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Saint Augustine in Ecstasy
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More about Saint Augustine in Ecstasy

dromero's picture

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Esteban Murillo was known not only for his religious-themed paintings, but also for his renditions of beggars, street urchins and girls selling flowers; this would prove to be a reason for his decrease in popularity in the late 19th century.

In his day, back in 17th century Spain, he was an incredibly popular painter, with his work being influenced by other Spanish painters, notably Diego Velazquez and Francisco de Zurbarán. However, people’s tastes had changed a bit by the 19th century; some of Murillo’s works were then considered “kitschy” or overly sentimental. However, tastes once again changed in the 20th century and he is now considered one of the masters of Spanish art.

His painting, Saint Augustine in Ecstasy, on display at the Seattle Art Museum, depicts a humbled saint (assuming there is such a thing), who has put aside all of his accessories, and even the book he wrote, "The City of God," lays on the floor. In a religious sense, the term “ecstasy” in the title means possibly seeing visions and/or feeling a sense of euphoria while communing with a higher power. It looks like Saint Augustine here has that part nailed; he can clearly see that flaming heart (or sacred heart) hovering above him, which usually means his devoutness has been recognized by the higher power he’s been trying to reach.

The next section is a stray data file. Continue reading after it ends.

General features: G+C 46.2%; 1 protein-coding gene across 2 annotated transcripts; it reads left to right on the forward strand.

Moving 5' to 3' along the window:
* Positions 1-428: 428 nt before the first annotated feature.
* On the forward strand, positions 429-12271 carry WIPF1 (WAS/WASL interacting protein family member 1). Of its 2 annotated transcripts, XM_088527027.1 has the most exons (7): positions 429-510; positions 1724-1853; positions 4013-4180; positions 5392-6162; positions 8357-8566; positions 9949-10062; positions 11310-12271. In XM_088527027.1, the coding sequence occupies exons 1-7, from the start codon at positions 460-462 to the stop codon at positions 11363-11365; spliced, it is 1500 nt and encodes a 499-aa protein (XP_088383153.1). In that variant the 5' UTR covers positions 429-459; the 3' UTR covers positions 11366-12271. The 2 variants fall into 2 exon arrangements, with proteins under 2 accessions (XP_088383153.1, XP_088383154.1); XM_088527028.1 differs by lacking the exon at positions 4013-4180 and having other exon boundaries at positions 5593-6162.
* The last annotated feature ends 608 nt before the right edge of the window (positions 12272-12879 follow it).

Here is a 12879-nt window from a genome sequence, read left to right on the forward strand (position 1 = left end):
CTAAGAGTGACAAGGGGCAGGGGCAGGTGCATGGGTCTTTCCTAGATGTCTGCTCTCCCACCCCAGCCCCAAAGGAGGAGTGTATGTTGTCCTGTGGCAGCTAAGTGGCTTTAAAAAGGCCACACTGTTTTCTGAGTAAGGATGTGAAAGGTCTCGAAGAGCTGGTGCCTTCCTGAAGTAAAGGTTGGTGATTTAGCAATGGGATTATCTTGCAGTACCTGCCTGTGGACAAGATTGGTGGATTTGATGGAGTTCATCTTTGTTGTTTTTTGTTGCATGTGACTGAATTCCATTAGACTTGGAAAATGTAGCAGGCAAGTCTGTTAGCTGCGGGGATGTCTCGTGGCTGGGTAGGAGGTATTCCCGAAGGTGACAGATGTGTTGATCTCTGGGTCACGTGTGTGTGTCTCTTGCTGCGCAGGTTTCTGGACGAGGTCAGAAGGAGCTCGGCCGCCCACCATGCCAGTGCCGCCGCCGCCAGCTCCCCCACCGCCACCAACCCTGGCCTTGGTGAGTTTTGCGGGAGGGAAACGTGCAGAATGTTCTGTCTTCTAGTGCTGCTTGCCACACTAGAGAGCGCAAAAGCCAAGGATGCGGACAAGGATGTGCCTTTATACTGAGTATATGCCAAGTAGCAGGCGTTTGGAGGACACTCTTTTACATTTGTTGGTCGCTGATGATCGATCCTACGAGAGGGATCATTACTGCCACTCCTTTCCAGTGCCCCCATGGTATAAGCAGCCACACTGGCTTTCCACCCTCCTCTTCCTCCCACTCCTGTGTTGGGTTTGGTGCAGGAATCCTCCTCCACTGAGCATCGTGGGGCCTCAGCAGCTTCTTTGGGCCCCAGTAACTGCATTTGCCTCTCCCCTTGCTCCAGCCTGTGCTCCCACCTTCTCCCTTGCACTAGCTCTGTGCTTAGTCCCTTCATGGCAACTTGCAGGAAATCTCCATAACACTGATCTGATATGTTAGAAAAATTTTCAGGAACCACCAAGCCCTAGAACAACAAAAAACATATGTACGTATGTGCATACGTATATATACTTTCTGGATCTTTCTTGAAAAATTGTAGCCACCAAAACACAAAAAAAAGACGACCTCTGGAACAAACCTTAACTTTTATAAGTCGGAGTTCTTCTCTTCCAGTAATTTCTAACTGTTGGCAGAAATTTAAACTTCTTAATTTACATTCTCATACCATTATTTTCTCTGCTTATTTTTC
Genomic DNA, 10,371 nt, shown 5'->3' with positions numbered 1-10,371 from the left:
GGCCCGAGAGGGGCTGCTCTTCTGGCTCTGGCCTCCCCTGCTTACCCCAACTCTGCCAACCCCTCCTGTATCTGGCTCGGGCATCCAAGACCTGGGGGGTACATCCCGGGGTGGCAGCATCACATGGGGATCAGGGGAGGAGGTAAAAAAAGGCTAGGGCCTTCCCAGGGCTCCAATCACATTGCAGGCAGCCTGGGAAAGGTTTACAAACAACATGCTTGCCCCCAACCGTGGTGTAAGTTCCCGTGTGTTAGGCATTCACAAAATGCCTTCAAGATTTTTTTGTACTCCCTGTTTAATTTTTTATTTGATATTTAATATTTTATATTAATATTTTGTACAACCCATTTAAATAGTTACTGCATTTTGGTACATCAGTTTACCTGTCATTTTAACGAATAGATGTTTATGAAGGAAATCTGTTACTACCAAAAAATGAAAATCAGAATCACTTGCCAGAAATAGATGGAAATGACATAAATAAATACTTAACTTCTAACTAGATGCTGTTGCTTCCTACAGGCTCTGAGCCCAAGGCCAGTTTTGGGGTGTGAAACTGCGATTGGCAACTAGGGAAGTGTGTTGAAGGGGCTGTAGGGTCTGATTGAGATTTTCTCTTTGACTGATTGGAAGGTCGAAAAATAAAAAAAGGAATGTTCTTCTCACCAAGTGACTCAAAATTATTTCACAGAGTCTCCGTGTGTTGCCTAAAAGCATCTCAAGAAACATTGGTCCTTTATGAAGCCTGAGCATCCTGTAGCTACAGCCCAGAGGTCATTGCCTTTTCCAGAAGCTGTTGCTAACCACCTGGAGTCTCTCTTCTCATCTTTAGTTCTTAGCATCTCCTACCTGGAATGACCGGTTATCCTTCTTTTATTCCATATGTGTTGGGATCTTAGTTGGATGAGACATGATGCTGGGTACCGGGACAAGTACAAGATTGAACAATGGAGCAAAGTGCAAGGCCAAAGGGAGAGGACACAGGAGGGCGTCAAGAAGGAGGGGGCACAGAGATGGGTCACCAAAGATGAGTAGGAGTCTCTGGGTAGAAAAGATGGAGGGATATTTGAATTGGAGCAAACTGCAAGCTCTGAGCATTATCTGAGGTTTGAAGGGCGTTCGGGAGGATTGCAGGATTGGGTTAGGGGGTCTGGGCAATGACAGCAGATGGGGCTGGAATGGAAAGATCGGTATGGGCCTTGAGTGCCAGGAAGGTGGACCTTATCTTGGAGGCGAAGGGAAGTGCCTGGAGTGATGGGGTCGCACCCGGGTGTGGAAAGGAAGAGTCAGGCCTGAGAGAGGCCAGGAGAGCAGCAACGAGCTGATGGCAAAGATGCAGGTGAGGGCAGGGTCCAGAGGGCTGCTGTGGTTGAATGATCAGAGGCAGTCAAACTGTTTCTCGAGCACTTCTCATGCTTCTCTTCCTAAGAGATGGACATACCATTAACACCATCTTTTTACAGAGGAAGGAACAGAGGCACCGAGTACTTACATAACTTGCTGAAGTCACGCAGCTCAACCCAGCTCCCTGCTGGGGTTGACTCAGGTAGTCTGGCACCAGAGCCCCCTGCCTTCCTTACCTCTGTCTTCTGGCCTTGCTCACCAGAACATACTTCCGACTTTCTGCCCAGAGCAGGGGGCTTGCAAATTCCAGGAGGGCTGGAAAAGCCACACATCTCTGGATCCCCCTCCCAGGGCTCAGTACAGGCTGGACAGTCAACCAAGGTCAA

We don’t know if he can see the words that surround the heart, but for the sake of argument, since he’s having visions anyway, let’s assume he can see them; these translate to “My heart is restless until it comes to you.” These could be his words being projected out by Saint Augustine, or they could be words he is receiving; either way, seeing these visions would be quite an intense experience for anyone. As a side note, Augustine is also one of several patron saints of brewers and brew masters, so maybe those visions came after a few too many cold ones.  To paraphrase: “I’ll have what he’s having!”

Sources

Sources

  1. “5 Patron Saints of Beer.” Catholic Exchange, June 26, 2014. https://catholicexchange.com/5-patron-saints-beer.
  2. “Bartolomé Esteban Murillo - Encyclopedia Volume - Catholic Encyclopedia.” Catholic Online. Accessed September 26, 2019. https://www.catholic.org/encyclopedia/view.php?id=8274.
  3. “Murillo Biography, Life & Quotes.” The Art Story. Accessed September 26, 2019. https://www.theartstory.org/artist/murillo-bartolome-esteban/life-and-le....
  4. Sainsbury, Brendan. “Why Baroque Master Bartolomé Murillo Was (Almost) Written Out of History.” Artsy, February 16, 2018. https://www.artsy.net/article/artsy-editorial-murillo-spent-200-years-sp....